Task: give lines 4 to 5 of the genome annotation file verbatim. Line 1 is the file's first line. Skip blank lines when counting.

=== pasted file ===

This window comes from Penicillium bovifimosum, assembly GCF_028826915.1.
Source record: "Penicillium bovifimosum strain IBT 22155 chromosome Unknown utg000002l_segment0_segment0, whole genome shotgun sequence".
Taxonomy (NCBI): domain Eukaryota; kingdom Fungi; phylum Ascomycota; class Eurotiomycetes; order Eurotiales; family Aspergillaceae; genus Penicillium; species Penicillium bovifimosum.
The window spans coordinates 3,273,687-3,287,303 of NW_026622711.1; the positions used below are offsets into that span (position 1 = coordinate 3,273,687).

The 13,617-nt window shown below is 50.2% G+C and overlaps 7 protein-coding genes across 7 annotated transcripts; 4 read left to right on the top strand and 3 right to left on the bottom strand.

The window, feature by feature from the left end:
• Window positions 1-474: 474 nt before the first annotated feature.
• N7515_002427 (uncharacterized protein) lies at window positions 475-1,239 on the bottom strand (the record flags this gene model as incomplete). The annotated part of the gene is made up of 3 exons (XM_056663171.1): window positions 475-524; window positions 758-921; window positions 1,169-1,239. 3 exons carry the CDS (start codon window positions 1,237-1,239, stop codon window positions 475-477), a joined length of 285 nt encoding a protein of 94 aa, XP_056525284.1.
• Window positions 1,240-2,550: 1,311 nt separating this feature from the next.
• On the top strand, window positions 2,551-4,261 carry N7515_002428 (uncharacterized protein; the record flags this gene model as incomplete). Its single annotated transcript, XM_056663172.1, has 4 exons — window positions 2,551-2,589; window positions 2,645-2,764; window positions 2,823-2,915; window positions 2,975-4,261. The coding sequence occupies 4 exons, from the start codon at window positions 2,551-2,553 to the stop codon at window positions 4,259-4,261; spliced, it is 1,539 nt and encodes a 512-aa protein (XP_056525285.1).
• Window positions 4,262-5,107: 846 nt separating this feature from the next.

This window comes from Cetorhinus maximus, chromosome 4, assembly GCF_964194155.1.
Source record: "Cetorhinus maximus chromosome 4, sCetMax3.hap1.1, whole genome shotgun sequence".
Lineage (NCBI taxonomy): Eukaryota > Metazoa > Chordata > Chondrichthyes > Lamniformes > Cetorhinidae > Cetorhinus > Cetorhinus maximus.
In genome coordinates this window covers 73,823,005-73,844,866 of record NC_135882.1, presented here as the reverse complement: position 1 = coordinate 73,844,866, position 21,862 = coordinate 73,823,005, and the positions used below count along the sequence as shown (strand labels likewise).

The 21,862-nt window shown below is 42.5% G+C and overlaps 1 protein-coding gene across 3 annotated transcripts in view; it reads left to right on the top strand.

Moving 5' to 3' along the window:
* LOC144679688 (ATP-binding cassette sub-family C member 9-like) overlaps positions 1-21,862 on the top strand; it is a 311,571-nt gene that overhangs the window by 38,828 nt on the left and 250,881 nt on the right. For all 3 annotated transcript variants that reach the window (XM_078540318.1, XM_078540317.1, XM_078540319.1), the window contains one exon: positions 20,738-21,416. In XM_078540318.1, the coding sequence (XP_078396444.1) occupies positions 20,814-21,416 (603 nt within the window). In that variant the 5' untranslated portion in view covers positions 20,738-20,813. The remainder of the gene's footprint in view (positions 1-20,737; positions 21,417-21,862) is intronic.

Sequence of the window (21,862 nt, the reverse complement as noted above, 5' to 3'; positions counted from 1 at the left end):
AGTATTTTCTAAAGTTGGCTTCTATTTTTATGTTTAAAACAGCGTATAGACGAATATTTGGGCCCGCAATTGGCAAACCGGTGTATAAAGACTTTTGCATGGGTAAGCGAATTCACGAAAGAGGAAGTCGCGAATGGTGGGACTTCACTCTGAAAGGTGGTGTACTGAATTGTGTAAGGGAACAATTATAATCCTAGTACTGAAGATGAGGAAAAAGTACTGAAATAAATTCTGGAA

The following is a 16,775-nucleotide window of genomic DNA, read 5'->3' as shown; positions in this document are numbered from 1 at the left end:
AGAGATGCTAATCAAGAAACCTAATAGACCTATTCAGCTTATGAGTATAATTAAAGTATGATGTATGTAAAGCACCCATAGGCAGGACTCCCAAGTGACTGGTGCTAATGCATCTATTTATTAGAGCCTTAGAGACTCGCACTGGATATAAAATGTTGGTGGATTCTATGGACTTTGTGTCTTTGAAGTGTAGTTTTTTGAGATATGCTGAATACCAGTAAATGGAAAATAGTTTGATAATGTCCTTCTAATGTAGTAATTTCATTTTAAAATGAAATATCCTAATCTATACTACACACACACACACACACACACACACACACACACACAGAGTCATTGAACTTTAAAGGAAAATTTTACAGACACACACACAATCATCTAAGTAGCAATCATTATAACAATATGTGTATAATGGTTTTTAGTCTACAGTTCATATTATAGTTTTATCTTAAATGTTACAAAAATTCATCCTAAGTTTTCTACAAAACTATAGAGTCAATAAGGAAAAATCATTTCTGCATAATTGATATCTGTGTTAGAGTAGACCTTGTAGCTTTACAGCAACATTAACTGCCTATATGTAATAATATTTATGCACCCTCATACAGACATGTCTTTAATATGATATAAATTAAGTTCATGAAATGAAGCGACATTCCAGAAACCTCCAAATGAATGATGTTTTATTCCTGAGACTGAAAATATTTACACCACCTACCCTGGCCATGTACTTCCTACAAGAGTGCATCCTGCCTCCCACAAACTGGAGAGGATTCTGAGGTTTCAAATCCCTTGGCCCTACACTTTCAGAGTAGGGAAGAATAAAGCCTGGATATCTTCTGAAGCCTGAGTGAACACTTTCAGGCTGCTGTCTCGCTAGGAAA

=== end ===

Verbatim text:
The window spans coordinates 3,273,687-3,287,303 of NW_026622711.1; the positions used below are offsets into that span (position 1 = coordinate 3,273,687).

The 13,617-nt window shown below is 50.2% G+C and overlaps 7 protein-coding genes across 7 annotated transcripts; 4 read left to right on the top strand and 3 right to left on the bottom strand.